The Navy on Nov. 5 announced its intention to issue a sole source contract to Textron [TXT] to extend Unmanned Aircraft System (UAS) Intelligence, Surveillance and Reconnaissance (ISR) services aboard an expeditionary sea base (ESB) for at least another year.

Naval Air Systems Command (NAVAIR) specifically said the Program Executive office for Unmanned Aviation and Strike Weapons (PEO U&W) intends to issue a firm-fixed-price contract with Textron to extend UAS ISR services aboard the USS

Hershel “Woody” Williams (ESB-4) for a one-year base period. The contract will include two 12-month and two six-month options. 

The work will rest within PEO U&W’s Navy and Marine Corps Small Tactical Unmanned Aircraft Systems (STUAS) Program Office, PMA-263.

The notice said this work will be “providing critical UAS ISR services in direct support of United States Africa Command (AFRICOM).”

ESB-4 is forward-deployed to Souda Bay, Greece as the first ship assigned to the AFRICOM area of operations where it conducts missions in the Mediterranean as well as waters around East, South, and West Africa like the Gulf of Guinea.

According to a Defense Department photo page of ESB-4 operating an Aerosonde UAS, the vehicle provides live aerial surveillance to bolster ship security while piloted by company personnel aboard the vessel.

The Navy said this contract falls under regulation authority for only one responsible source and no other type of supplies or services will satisfy agency requirements.

The notice said that “unless otherwise stated herein, no formal request for proposal or additional written information is currently available.”

The notice did not disclose the contract’s value or when it will be awarded.

However, it noted that any subcontracting opportunities should be directed at Textron. 

While the notice did not disclose the specific UAS platform, it likely is extending work it awarded in August 2018, when Textron received a task order from NAVAIR for sea-based ISR services via its Aerosonde Small UAS.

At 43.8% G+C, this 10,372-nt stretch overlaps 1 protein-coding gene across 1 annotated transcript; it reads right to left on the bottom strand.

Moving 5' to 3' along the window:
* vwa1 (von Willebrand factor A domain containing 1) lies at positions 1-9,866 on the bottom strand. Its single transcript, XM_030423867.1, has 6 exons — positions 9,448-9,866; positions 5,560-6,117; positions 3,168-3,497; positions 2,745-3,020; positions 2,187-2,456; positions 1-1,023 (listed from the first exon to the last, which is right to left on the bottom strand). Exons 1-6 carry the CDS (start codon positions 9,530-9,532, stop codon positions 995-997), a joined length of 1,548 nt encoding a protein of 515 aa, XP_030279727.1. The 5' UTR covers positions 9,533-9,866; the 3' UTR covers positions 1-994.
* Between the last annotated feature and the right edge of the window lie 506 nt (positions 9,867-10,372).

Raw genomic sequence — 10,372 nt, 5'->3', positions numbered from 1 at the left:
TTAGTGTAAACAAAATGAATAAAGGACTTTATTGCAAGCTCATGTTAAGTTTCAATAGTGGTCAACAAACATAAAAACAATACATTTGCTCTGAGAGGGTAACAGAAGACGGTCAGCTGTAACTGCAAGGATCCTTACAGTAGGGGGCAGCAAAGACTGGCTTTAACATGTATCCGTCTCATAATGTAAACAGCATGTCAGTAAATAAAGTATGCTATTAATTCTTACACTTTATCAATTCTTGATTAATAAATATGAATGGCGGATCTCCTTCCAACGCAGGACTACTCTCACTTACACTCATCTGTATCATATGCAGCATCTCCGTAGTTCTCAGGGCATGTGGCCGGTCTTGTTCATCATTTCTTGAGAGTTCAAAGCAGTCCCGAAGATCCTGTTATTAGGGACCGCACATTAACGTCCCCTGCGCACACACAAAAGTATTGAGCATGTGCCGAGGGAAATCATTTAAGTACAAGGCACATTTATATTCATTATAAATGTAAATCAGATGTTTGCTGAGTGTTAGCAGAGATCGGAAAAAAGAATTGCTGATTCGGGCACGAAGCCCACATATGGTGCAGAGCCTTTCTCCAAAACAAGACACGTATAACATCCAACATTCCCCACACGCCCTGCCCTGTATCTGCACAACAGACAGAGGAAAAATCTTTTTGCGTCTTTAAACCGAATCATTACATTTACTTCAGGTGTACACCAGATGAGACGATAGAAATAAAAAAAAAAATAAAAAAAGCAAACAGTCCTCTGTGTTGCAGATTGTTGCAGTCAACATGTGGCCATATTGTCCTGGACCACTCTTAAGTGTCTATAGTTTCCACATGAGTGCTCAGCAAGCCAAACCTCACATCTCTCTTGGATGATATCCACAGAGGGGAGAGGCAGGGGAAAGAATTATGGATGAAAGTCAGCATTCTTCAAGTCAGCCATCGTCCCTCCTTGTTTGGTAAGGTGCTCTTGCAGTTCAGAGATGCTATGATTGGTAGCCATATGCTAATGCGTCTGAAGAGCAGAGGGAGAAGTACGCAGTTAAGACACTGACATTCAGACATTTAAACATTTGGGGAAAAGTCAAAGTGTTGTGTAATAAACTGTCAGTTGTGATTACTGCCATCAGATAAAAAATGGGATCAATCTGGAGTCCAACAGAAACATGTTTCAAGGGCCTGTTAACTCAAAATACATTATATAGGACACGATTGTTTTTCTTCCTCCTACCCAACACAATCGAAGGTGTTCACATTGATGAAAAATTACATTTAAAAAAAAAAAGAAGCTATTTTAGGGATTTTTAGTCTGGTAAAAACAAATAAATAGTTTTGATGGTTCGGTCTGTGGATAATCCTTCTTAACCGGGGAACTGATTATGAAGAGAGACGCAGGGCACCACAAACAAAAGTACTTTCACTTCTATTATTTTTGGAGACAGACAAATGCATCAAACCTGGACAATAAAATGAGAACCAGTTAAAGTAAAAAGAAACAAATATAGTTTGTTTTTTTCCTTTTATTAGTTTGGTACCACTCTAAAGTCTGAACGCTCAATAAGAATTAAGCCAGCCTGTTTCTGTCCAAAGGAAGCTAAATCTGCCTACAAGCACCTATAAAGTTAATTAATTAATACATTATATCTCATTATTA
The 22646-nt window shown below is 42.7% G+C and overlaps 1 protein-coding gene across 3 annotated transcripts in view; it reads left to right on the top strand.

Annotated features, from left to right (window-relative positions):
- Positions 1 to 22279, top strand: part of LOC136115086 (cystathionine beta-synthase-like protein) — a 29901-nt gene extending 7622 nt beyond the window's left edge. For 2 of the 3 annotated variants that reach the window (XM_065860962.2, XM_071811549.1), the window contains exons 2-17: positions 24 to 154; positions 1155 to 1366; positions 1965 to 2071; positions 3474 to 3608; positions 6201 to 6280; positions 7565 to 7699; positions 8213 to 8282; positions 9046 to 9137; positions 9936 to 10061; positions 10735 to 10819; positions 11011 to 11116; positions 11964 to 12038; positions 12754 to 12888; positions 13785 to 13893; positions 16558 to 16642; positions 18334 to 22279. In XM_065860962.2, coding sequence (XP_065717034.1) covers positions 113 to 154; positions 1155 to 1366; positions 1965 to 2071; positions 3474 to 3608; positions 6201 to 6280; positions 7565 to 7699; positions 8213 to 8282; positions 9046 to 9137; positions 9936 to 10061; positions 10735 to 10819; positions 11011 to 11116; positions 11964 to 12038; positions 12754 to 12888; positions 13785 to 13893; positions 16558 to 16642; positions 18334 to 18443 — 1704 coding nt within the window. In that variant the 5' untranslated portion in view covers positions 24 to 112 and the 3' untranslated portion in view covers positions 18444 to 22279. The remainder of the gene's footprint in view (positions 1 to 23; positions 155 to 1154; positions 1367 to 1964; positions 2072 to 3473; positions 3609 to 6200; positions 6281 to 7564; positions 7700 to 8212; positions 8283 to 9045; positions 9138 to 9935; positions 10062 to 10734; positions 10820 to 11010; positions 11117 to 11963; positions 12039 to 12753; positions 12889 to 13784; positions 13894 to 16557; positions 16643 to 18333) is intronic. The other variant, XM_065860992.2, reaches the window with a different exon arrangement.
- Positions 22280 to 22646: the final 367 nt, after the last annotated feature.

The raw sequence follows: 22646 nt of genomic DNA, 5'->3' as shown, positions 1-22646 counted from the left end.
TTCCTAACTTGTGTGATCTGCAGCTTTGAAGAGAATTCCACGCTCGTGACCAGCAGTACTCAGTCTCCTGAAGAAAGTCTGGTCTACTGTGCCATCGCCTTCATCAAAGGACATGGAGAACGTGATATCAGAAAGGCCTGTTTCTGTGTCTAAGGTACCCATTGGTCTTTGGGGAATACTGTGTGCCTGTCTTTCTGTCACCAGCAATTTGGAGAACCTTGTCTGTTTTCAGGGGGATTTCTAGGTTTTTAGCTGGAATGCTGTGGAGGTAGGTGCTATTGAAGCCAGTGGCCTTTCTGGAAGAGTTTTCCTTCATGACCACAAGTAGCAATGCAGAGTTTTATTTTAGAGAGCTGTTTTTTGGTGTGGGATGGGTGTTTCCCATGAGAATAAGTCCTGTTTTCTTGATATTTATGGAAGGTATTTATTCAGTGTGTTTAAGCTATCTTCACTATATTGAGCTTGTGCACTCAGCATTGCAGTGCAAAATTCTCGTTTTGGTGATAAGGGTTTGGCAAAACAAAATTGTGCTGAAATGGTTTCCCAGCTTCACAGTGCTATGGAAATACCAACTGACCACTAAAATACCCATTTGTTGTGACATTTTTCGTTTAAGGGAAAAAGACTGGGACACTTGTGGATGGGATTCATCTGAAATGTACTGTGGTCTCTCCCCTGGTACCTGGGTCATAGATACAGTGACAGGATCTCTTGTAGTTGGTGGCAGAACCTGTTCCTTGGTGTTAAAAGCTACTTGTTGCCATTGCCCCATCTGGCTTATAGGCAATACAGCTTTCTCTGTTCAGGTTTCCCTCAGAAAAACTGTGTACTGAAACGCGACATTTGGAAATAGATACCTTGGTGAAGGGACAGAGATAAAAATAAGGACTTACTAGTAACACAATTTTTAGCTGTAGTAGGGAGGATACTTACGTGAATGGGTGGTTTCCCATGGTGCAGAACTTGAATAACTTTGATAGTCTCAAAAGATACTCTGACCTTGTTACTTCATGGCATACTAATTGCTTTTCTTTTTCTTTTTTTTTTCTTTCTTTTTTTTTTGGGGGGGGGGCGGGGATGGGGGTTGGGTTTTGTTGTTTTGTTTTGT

The company said the contract covered contractor-owned and operated services for operations aboard an ESB. That order was part of the Close Range Unmanned Aircraft Systems (UAS) ISR Services Indefinite-Quantity, Indefinite-Delivery (IDIQ) contract awarded in June 2017.

At the time, the company said with at-sea operations using the Aerosonde they use a single turntable for  vertical take-off launch and recovery landing, which allows a roll-on/roll-off capability “with a small footprint, and no structural shipboard modifications required.”

According to a Textron product web page, the Aerosonde as powered by a Lycoming EL-005 heavy-fuel engine, has “negligible” visual and auditory signatures, a payload of up to 20 pounds, upward of 14 hours of endurance, and weighs up to 80 pounds. Its wingspan is 12 feet, has a 10-15,000 foot operating ceiling, and a range of 75 nautical miles. Lycoming is an operating division of Avco Corporation, which is a subsidiary of Textron.

The company said its payload capabilities include full-motion video and day/night imaging, voice communications relay, synthetic aperture radar, electronic warfare, signals intelligence, communications intelligence, 3D mapping, and automating identification systems.

ESBs are modular ships that aim to support various maritime missions like special operations, airborne mine countermeasures, and humanitarian support. They have a four spot flight deck as well as a hangar and flexible mission deck. ESBs are designed around four capacities including aviation facilities, berthing, equipment staging support and command and control assets.